The three projects here: BirdFont, Caddy, and OnlyOffice, are well within their rights, both under their respective licenses and under the philosophy of the GNU project (in the case of BirdFont and OnlyOffice) to sell usage of the software: the source is available, freely distributable, and if someone was so inclined to, they may modify the software to their liking. That’s not what my complaint is about. It’s the deception and underhanded limitations that I take offense with. It’s the soft limitations, the extra-license limitations and social pressure against flexing your rights as a user that I take offense at. I believe that there should be an implication that someone should be able to run libre licensed, publicly open source software without fee should they put the work into making it work, as well as share those executables, packages, etc. under the same license.
Caddy discourages the distributing of builds of Caddy itself by locking the name behind a trademark: the README includes at the very bottom the text
The name “Caddy” is trademarked: The name of the software is “Caddy”, not “Caddy Server” or “CaddyServer”. Please call it “Caddy” or, if you wish to clarify, “the Caddy web server”. See
brand guidelines. Caddy is a registered trademark of Light Code Labs, LLC.
The sources to Caddy are libre. The name is not, a practice allowed under the Apache license, which is the same reason that prompted the Debian project to rebrand Firefox as Iceweasel and the GNU project to hard fork Firefox and other Mozilla projects as icecat, GNUZilla, etc. This, in my opinion, makes software like Caddy slime sourced: you’re free to use it and compile it is there, but there’s an implied amount of work in order to distribute that which you’ve built from that source.
These are just modern examples. In the past, we had a rather famous example of XChat. XChat is an IRC client that was released under the terms of the GPL, but which required payment for use on Windows. Free-as-in-beer variants such as XChat-wdk (now HexChat) were regularly built and distributed, often refuting the claims from the XChat Developer that it was “simply too hard” to do the work for free — often with the maintainers of the free-beer variations offering to help, from what I understand.
While I agree that there needs to be a commercial space for free software, there are now connotations that cannot be avoided. The idea behind Libre Software is that because I have the source, and because the source is shared with me under a free license, I am free to use it as I wish (Stallman’s freedom zero clarifies this, and the OSI definition explicitly denote this). There exists a gap that has been filled with what I am beginning to call slime sourcing.
Again, let me be clear: I have no problem with Matt, OnlyOffice, or the maintainer of BirdFont wanting/needing to make their monthly rents and dues off commercial support of the software, even have features in a commercial variant that are only available in the paid variation (This is what the business calls Value Added features) so long as those added features don’t boil down to purely artificial limits such as user count. I don’t even mind them being a little stingy — Bills have to be paid — I just find it disingenuous to hide under the guise that only developers would run things from source, or place barriers in front of users simply because they’re building from source (such as is the case with BirdFont.)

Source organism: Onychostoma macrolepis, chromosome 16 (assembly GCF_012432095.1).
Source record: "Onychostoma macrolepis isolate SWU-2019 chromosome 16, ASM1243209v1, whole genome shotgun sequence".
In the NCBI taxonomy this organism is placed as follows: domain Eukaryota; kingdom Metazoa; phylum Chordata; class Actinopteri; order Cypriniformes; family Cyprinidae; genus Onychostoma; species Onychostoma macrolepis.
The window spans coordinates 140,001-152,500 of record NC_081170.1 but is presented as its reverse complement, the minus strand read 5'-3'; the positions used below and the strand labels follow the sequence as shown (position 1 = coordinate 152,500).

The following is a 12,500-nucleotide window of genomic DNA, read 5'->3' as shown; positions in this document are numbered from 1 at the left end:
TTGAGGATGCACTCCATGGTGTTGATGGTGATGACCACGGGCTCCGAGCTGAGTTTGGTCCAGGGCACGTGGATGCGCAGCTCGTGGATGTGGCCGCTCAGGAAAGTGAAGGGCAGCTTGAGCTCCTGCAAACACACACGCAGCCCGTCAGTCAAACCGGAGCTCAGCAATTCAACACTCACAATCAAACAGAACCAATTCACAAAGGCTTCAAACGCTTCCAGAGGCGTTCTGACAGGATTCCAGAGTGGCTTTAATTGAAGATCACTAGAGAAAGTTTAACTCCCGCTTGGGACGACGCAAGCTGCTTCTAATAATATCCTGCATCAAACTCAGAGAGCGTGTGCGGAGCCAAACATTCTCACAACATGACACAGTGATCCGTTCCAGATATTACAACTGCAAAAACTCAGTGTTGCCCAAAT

De-sliming: It doesn’t have to be this way
These projects, as we’ve seen, are technically libre. They are licensed under libre licenses and are source-provided. In the case of Caddy, there have been restrictions placed outside the source and its license to keep you from using something commercially, and in the other two, the source itself, outside of the license, keeps you from using the software as you wish.
Projects like Caddy, OnlyOffice, and Birdfont should consider looking at the successes of others: ntop offers commercial support for users who need it. ActiveState has built their lifeblood off supporting Libre languages, including Python, Perl, and Go. Digium maintains Asterisk, the most popular bake-at-home VoIP solution. There are even other web servers that have picked up the same model! Nginx is libre, but the developer offers commercial support and training for a fee. WordPress is the most deployed piece of Libre web software, as is one of its plugins, WooCommerce. Both rank in the #3 and #4 spots of BuiltWith’s ranking and provide a steady stream of income for the company that owns them, Automattic.
To put it another way: Don’t license your software as Libre and then weasel-word your way into the commons clause or worse, go full commons clause. Doing so is slime sourcing your software, and in the end, it limits your customer base and hurts the overall community.
If Asterisk required a commercial license above a certain number of active SIP sessions, nobody would use it. If WordPress attempted what Caddy has, it wouldn’t surpass Ghost by a gigantic margin. It’s worth noting that Ghost is licensed under a permissive license, and makes no restrictions on using it from source, only noting that there is maintenance and upkeep that must be done to keep things running smooth. Ghost makes money from their support and hands-off solution.
If you’ve already slime sourced, reach out to your community and begin the process of de-sliming. Wear “We’re libre” as a badge of pride and hold true: show that the source is available, tell people what they get for ponying up money for your software, help people make an informed choice between running it themselves on their own, having a guiding hand, or letting you do all the hard work. Uphold the spirit of Freedom 0 and the OSI definition’s point 6 and don’t discriminate based on endeavor, be it business or personal, through purely software limitations in the libre source. Seek to make your software good enough that people want to pay for it and contribute back. It might make sense to offer a dual-licensed version for commercial entities or add an exception that allows the libre variant to load non-libre libraries that you produce and support commercially. I believe that doing so will extend the audience of your software beyond what it is today, as has been seen with products which were built in the open, such as WordPress, Nginx, or even software such as QGIS, which suggests many different sources of commercial support.
There is money to be made in free software. The value comes in support and features that make sense at a larger, commercial scale. Truly successful free software gets into the hands of everyone — this is the story of Apache, WordPress, and Nginx — and when the time comes that users need help, you’ll be the the most qualified to deliver the things that businesses need.